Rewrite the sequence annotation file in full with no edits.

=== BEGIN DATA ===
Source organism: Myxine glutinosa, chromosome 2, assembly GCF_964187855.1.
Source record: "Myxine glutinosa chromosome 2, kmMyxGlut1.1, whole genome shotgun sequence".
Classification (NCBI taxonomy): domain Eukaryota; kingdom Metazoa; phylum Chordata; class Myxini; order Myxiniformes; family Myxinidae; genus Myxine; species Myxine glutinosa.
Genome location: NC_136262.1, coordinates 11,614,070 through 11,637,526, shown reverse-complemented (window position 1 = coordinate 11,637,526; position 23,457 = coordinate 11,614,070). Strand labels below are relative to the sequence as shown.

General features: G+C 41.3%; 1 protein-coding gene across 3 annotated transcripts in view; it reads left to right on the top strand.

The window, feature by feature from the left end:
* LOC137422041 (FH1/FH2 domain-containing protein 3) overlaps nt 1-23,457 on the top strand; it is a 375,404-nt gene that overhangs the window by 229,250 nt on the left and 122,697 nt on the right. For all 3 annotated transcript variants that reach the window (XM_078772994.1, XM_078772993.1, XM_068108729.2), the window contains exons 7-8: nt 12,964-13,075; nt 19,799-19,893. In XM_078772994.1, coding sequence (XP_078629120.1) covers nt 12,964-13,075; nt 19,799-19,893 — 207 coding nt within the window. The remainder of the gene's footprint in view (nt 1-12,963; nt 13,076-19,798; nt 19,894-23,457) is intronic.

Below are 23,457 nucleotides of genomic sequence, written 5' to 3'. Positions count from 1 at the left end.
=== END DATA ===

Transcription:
Source organism: Myxine glutinosa, chromosome 2, assembly GCF_964187855.1.
Source record: "Myxine glutinosa chromosome 2, kmMyxGlut1.1, whole genome shotgun sequence".
Classification (NCBI taxonomy): domain Eukaryota; kingdom Metazoa; phylum Chordata; class Myxini; order Myxiniformes; family Myxinidae; genus Myxine; species Myxine glutinosa.
Genome location: NC_136262.1, coordinates 11,614,070 through 11,637,526, shown reverse-complemented (window position 1 = coordinate 11,637,526; position 23,457 = coordinate 11,614,070). Strand labels below are relative to the sequence as shown.

General features: G+C 41.3%; 1 protein-coding gene across 3 annotated transcripts in view; it reads left to right on the top strand.

The window, feature by feature from the left end:
* LOC137422041 (FH1/FH2 domain-containing protein 3) overlaps nt 1-23,457 on the top strand; it is a 375,404-nt gene that overhangs the window by 229,250 nt on the left and 122,697 nt on the right. For all 3 annotated transcript variants that reach the window (XM_078772994.1, XM_078772993.1, XM_068108729.2), the window contains exons 7-8: nt 12,964-13,075; nt 19,799-19,893. In XM_078772994.1, coding sequence (XP_078629120.1) covers nt 12,964-13,075; nt 19,799-19,893 — 207 coding nt within the window. The remainder of the gene's footprint in view (nt 1-12,963; nt 13,076-19,798; nt 19,894-23,457) is intronic.

Below are 23,457 nucleotides of genomic sequence, written 5' to 3'. Positions count from 1 at the left end.